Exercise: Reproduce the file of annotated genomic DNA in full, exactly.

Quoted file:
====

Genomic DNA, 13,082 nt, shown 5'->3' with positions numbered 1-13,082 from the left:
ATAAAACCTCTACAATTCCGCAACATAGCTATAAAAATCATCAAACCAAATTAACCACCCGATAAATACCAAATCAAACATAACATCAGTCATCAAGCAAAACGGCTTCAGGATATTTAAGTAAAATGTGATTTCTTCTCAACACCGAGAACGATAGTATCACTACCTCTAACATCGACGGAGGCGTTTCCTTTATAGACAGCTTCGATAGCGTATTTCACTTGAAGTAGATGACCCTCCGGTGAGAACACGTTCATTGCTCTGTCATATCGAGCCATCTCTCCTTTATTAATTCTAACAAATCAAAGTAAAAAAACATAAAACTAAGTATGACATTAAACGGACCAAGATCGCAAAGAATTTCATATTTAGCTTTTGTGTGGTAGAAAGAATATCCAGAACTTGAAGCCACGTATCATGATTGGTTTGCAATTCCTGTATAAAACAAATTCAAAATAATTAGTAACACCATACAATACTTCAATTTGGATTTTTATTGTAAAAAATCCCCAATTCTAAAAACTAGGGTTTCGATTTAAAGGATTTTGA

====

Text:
Genomic DNA, 13,082 nt, shown 5'->3' with positions numbered 1-13,082 from the left:
ATAAAACCTCTACAATTCCGCAACATAGCTATAAAAATCATCAAACCAAATTAACCACCCGATAAATACCAAATCAAACATAACATCAGTCATCAAGCAAAACGGCTTCAGGATATTTAAGTAAAATGTGATTTCTTCTCAACACCGAGAACGATAGTATCACTACCTCTAACATCGACGGAGGCGTTTCCTTTATAGACAGCTTCGATAGCGTATTTCACTTGAAGTAGATGACCCTCCGGTGAGAACACGTTCATTGCTCTGTCATATCGAGCCATCTCTCCTTTATTAATTCTAACAAATCAAAGTAAAAAAACATAAAACTAAGTATGACATTAAACGGACCAAGATCGCAAAGAATTTCATATTTAGCTTTTGTGTGGTAGAAAGAATATCCAGAACTTGAAGCCACGTATCATGATTGGTTTGCAATTCCTGTATAAAACAAATTCAAAATAATTAGTAACACCATACAATACTTCAATTTGGATTTTTATTGTAAAAAATCCCCAATTCTAAAAACTAGGGTTTCGATTTAAAGGATTTTGA